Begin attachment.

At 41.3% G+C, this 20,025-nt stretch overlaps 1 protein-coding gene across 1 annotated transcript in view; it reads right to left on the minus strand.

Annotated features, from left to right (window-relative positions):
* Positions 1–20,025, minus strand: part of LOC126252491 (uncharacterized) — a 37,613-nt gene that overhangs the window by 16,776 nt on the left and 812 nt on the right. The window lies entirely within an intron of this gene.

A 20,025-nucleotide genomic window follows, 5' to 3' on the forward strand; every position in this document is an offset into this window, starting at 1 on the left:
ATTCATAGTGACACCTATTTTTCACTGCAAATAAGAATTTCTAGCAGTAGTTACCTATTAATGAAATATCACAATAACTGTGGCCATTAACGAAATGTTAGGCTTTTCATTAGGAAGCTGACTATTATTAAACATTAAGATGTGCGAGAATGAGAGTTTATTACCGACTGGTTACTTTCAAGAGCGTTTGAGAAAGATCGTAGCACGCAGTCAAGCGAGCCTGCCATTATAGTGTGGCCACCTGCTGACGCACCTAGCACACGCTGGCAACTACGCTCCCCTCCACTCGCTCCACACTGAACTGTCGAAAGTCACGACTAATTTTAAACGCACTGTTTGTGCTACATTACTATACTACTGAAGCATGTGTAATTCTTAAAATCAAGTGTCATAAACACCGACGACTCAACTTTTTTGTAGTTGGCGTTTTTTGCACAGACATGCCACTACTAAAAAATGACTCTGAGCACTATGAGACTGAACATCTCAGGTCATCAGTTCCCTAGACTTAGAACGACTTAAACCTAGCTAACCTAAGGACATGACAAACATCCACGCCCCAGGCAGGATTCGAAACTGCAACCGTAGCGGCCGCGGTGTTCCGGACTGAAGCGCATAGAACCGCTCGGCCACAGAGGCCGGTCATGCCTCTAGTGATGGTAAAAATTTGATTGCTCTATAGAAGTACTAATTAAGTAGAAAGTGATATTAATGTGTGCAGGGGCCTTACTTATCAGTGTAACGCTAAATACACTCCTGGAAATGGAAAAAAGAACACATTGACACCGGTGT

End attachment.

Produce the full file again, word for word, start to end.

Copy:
At 41.3% G+C, this 20,025-nt stretch overlaps 1 protein-coding gene across 1 annotated transcript in view; it reads right to left on the minus strand.

Annotated features, from left to right (window-relative positions):
* Positions 1–20,025, minus strand: part of LOC126252491 (uncharacterized) — a 37,613-nt gene that overhangs the window by 16,776 nt on the left and 812 nt on the right. The window lies entirely within an intron of this gene.

A 20,025-nucleotide genomic window follows, 5' to 3' on the forward strand; every position in this document is an offset into this window, starting at 1 on the left:
ATTCATAGTGACACCTATTTTTCACTGCAAATAAGAATTTCTAGCAGTAGTTACCTATTAATGAAATATCACAATAACTGTGGCCATTAACGAAATGTTAGGCTTTTCATTAGGAAGCTGACTATTATTAAACATTAAGATGTGCGAGAATGAGAGTTTATTACCGACTGGTTACTTTCAAGAGCGTTTGAGAAAGATCGTAGCACGCAGTCAAGCGAGCCTGCCATTATAGTGTGGCCACCTGCTGACGCACCTAGCACACGCTGGCAACTACGCTCCCCTCCACTCGCTCCACACTGAACTGTCGAAAGTCACGACTAATTTTAAACGCACTGTTTGTGCTACATTACTATACTACTGAAGCATGTGTAATTCTTAAAATCAAGTGTCATAAACACCGACGACTCAACTTTTTTGTAGTTGGCGTTTTTTGCACAGACATGCCACTACTAAAAAATGACTCTGAGCACTATGAGACTGAACATCTCAGGTCATCAGTTCCCTAGACTTAGAACGACTTAAACCTAGCTAACCTAAGGACATGACAAACATCCACGCCCCAGGCAGGATTCGAAACTGCAACCGTAGCGGCCGCGGTGTTCCGGACTGAAGCGCATAGAACCGCTCGGCCACAGAGGCCGGTCATGCCTCTAGTGATGGTAAAAATTTGATTGCTCTATAGAAGTACTAATTAAGTAGAAAGTGATATTAATGTGTGCAGGGGCCTTACTTATCAGTGTAACGCTAAATACACTCCTGGAAATGGAAAAAAGAACACATTGACACCGGTGT